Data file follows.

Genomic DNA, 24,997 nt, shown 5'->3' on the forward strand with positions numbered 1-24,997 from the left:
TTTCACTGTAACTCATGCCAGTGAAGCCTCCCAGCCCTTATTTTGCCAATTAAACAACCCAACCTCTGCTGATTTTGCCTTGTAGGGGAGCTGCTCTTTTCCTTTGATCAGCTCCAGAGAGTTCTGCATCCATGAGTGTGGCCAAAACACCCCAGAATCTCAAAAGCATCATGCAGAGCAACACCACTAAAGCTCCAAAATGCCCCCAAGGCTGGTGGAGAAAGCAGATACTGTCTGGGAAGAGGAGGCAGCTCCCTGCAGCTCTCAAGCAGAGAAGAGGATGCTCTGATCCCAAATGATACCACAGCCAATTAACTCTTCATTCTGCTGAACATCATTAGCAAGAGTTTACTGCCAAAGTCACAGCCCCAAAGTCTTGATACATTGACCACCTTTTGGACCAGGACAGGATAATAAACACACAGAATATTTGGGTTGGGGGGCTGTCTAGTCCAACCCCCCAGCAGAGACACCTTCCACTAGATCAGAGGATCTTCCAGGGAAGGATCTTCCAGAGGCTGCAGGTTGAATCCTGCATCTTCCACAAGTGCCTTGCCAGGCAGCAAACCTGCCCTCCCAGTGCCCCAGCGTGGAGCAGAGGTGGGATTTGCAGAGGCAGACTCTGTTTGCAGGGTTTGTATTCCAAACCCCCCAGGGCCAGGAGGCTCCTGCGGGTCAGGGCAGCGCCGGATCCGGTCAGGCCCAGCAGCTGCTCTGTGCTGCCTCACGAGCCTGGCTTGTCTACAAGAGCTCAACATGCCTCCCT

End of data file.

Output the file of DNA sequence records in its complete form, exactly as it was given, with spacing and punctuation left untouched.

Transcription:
Genomic DNA, 24,997 nt, shown 5'->3' on the forward strand with positions numbered 1-24,997 from the left:
TTTCACTGTAACTCATGCCAGTGAAGCCTCCCAGCCCTTATTTTGCCAATTAAACAACCCAACCTCTGCTGATTTTGCCTTGTAGGGGAGCTGCTCTTTTCCTTTGATCAGCTCCAGAGAGTTCTGCATCCATGAGTGTGGCCAAAACACCCCAGAATCTCAAAAGCATCATGCAGAGCAACACCACTAAAGCTCCAAAATGCCCCCAAGGCTGGTGGAGAAAGCAGATACTGTCTGGGAAGAGGAGGCAGCTCCCTGCAGCTCTCAAGCAGAGAAGAGGATGCTCTGATCCCAAATGATACCACAGCCAATTAACTCTTCATTCTGCTGAACATCATTAGCAAGAGTTTACTGCCAAAGTCACAGCCCCAAAGTCTTGATACATTGACCACCTTTTGGACCAGGACAGGATAATAAACACACAGAATATTTGGGTTGGGGGGCTGTCTAGTCCAACCCCCCAGCAGAGACACCTTCCACTAGATCAGAGGATCTTCCAGGGAAGGATCTTCCAGAGGCTGCAGGTTGAATCCTGCATCTTCCACAAGTGCCTTGCCAGGCAGCAAACCTGCCCTCCCAGTGCCCCAGCGTGGAGCAGAGGTGGGATTTGCAGAGGCAGACTCTGTTTGCAGGGTTTGTATTCCAAACCCCCCAGGGCCAGGAGGCTCCTGCGGGTCAGGGCAGCGCCGGATCCGGTCAGGCCCAGCAGCTGCTCTGTGCTGCCTCACGAGCCTGGCTTGTCTACAAGAGCTCAACATGCCTCCCT